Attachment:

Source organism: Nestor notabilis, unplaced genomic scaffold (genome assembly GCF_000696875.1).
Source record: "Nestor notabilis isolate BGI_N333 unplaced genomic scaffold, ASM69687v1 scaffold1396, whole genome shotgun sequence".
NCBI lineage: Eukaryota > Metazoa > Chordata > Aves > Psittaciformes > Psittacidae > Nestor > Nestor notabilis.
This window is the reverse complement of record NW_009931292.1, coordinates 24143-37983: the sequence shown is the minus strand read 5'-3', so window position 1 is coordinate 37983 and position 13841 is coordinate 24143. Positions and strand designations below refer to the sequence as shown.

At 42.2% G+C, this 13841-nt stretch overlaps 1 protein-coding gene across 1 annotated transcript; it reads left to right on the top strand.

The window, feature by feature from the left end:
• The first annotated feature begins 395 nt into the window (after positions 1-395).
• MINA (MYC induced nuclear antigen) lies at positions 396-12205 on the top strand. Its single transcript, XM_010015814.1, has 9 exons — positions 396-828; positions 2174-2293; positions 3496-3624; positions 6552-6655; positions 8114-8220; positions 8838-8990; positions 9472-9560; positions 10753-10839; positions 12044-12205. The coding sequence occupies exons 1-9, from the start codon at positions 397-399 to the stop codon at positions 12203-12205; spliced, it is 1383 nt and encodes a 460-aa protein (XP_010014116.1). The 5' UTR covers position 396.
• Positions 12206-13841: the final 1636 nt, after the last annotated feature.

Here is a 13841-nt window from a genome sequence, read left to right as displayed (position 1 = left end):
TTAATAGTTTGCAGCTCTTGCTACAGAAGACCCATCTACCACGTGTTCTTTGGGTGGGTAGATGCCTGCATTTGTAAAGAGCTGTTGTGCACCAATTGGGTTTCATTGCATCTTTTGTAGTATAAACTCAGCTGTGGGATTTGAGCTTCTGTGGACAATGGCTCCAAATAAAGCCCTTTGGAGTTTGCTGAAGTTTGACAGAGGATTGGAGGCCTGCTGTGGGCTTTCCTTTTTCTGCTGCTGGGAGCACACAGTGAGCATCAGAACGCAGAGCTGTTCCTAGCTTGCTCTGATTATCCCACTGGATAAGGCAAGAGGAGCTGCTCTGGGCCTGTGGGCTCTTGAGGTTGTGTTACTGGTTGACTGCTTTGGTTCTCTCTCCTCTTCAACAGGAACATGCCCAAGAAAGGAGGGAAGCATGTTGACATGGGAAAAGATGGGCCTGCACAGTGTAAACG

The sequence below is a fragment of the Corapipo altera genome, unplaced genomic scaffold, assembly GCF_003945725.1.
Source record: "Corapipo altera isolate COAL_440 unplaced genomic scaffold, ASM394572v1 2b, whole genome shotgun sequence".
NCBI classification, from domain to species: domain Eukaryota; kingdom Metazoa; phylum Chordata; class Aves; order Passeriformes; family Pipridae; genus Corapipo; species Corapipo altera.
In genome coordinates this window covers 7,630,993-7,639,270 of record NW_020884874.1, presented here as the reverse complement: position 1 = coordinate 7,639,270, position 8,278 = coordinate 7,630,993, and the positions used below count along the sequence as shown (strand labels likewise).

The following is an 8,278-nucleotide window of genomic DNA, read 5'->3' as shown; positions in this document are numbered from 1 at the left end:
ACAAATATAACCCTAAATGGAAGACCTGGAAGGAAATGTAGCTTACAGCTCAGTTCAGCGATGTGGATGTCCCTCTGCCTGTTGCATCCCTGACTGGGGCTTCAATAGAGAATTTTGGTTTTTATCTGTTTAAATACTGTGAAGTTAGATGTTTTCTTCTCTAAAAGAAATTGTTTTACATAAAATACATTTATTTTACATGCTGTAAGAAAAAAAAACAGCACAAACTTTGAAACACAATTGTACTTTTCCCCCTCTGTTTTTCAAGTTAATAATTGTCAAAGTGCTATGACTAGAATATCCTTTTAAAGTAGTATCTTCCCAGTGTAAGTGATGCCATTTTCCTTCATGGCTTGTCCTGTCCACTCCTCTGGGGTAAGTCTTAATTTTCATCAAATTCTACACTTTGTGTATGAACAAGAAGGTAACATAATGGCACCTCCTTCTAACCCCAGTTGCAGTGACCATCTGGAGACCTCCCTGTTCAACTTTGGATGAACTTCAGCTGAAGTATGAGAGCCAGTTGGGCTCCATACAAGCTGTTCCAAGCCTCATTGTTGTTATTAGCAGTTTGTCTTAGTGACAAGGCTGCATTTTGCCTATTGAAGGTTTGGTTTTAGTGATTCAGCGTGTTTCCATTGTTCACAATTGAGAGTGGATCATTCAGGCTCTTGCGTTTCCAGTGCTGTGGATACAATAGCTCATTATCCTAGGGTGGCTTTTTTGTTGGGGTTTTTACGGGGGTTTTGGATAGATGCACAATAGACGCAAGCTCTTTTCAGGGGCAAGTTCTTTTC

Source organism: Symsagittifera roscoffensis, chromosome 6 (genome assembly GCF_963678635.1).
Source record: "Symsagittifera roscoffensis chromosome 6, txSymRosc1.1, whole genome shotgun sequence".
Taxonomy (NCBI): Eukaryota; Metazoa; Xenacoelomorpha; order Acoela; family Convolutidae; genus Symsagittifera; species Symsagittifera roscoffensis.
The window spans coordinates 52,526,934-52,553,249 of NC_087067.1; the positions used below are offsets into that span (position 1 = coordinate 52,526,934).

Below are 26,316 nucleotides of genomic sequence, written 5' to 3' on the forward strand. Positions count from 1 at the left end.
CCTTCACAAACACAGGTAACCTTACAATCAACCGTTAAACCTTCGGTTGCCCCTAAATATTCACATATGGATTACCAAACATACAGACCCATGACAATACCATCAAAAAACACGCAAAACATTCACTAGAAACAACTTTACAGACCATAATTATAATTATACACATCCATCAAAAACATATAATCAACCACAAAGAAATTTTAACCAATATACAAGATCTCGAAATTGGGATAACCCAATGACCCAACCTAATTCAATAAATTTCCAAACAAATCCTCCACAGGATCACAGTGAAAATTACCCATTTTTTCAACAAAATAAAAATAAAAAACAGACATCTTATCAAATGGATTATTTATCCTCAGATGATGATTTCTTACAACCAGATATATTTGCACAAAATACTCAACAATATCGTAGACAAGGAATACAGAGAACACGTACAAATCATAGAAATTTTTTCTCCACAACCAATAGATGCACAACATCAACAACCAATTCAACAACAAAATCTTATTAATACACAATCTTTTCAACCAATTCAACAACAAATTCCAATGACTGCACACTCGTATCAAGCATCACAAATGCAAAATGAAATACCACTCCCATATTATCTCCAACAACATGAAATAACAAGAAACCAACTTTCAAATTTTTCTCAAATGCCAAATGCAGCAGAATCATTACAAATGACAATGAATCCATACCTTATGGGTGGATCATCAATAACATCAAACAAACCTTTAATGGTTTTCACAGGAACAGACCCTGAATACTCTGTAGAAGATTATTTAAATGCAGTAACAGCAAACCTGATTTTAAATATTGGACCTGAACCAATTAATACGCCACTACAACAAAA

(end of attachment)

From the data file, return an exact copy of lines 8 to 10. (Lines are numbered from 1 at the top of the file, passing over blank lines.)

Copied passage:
• MINA (MYC induced nuclear antigen) lies at positions 396-12205 on the top strand. Its single transcript, XM_010015814.1, has 9 exons — positions 396-828; positions 2174-2293; positions 3496-3624; positions 6552-6655; positions 8114-8220; positions 8838-8990; positions 9472-9560; positions 10753-10839; positions 12044-12205. The coding sequence occupies exons 1-9, from the start codon at positions 397-399 to the stop codon at positions 12203-12205; spliced, it is 1383 nt and encodes a 460-aa protein (XP_010014116.1). The 5' UTR covers position 396.
• Positions 12206-13841: the final 1636 nt, after the last annotated feature.

Here is a 13841-nt window from a genome sequence, read left to right as displayed (position 1 = left end):